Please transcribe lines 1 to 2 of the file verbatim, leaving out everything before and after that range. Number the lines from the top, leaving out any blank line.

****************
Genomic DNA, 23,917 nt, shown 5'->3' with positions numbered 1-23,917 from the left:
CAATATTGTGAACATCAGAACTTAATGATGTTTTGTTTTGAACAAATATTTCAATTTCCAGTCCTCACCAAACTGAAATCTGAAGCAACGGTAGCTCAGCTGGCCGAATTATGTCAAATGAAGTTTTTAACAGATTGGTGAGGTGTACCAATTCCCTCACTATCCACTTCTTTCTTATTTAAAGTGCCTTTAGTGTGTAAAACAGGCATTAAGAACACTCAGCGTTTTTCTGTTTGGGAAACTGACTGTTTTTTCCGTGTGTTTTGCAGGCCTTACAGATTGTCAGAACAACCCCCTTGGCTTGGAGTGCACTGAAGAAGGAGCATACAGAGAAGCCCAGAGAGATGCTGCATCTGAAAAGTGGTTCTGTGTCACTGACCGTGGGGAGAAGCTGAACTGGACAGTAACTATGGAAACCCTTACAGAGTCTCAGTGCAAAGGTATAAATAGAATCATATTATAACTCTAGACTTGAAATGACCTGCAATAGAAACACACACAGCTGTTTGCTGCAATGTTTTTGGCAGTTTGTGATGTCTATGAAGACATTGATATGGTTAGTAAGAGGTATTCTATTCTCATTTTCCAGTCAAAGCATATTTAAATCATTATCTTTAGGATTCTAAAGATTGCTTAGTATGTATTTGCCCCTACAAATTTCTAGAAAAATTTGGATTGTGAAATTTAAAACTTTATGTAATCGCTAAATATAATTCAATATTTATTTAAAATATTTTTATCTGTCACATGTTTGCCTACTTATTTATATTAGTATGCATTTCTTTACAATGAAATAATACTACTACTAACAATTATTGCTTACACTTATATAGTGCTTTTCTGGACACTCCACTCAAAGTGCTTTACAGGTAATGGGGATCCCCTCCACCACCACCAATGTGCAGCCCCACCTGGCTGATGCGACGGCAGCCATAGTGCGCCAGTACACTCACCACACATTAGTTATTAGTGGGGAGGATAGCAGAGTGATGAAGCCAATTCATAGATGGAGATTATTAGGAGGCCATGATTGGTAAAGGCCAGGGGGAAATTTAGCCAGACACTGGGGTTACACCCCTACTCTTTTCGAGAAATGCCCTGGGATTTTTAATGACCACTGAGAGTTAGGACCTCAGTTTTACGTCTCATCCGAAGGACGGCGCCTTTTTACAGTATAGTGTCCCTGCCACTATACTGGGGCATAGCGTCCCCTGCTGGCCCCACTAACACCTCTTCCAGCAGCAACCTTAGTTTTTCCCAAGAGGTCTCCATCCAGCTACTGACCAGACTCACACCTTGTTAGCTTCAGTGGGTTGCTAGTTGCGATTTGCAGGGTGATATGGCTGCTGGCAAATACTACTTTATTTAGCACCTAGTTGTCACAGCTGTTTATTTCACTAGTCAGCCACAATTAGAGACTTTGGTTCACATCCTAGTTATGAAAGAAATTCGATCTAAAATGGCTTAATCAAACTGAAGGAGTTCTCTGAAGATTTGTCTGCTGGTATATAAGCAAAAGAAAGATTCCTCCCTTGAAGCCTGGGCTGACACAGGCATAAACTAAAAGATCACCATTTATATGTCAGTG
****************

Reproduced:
Genomic DNA, 23,917 nt, shown 5'->3' with positions numbered 1-23,917 from the left:
CAATATTGTGAACATCAGAACTTAATGATGTTTTGTTTTGAACAAATATTTCAATTTCCAGTCCTCACCAAACTGAAATCTGAAGCAACGGTAGCTCAGCTGGCCGAATTATGTCAAATGAAGTTTTTAACAGATTGGTGAGGTGTACCAATTCCCTCACTATCCACTTCTTTCTTATTTAAAGTGCCTTTAGTGTGTAAAACAGGCATTAAGAACACTCAGCGTTTTTCTGTTTGGGAAACTGACTGTTTTTTCCGTGTGTTTTGCAGGCCTTACAGATTGTCAGAACAACCCCCTTGGCTTGGAGTGCACTGAAGAAGGAGCATACAGAGAAGCCCAGAGAGATGCTGCATCTGAAAAGTGGTTCTGTGTCACTGACCGTGGGGAGAAGCTGAACTGGACAGTAACTATGGAAACCCTTACAGAGTCTCAGTGCAAAGGTATAAATAGAATCATATTATAACTCTAGACTTGAAATGACCTGCAATAGAAACACACACAGCTGTTTGCTGCAATGTTTTTGGCAGTTTGTGATGTCTATGAAGACATTGATATGGTTAGTAAGAGGTATTCTATTCTCATTTTCCAGTCAAAGCATATTTAAATCATTATCTTTAGGATTCTAAAGATTGCTTAGTATGTATTTGCCCCTACAAATTTCTAGAAAAATTTGGATTGTGAAATTTAAAACTTTATGTAATCGCTAAATATAATTCAATATTTATTTAAAATATTTTTATCTGTCACATGTTTGCCTACTTATTTATATTAGTATGCATTTCTTTACAATGAAATAATACTACTACTAACAATTATTGCTTACACTTATATAGTGCTTTTCTGGACACTCCACTCAAAGTGCTTTACAGGTAATGGGGATCCCCTCCACCACCACCAATGTGCAGCCCCACCTGGCTGATGCGACGGCAGCCATAGTGCGCCAGTACACTCACCACACATTAGTTATTAGTGGGGAGGATAGCAGAGTGATGAAGCCAATTCATAGATGGAGATTATTAGGAGGCCATGATTGGTAAAGGCCAGGGGGAAATTTAGCCAGACACTGGGGTTACACCCCTACTCTTTTCGAGAAATGCCCTGGGATTTTTAATGACCACTGAGAGTTAGGACCTCAGTTTTACGTCTCATCCGAAGGACGGCGCCTTTTTACAGTATAGTGTCCCTGCCACTATACTGGGGCATAGCGTCCCCTGCTGGCCCCACTAACACCTCTTCCAGCAGCAACCTTAGTTTTTCCCAAGAGGTCTCCATCCAGCTACTGACCAGACTCACACCTTGTTAGCTTCAGTGGGTTGCTAGTTGCGATTTGCAGGGTGATATGGCTGCTGGCAAATACTACTTTATTTAGCACCTAGTTGTCACAGCTGTTTATTTCACTAGTCAGCCACAATTAGAGACTTTGGTTCACATCCTAGTTATGAAAGAAATTCGATCTAAAATGGCTTAATCAAACTGAAGGAGTTCTCTGAAGATTTGTCTGCTGGTATATAAGCAAAAGAAAGATTCCTCCCTTGAAGCCTGGGCTGACACAGGCATAAACTAAAAGATCACCATTTATATGTCAGTG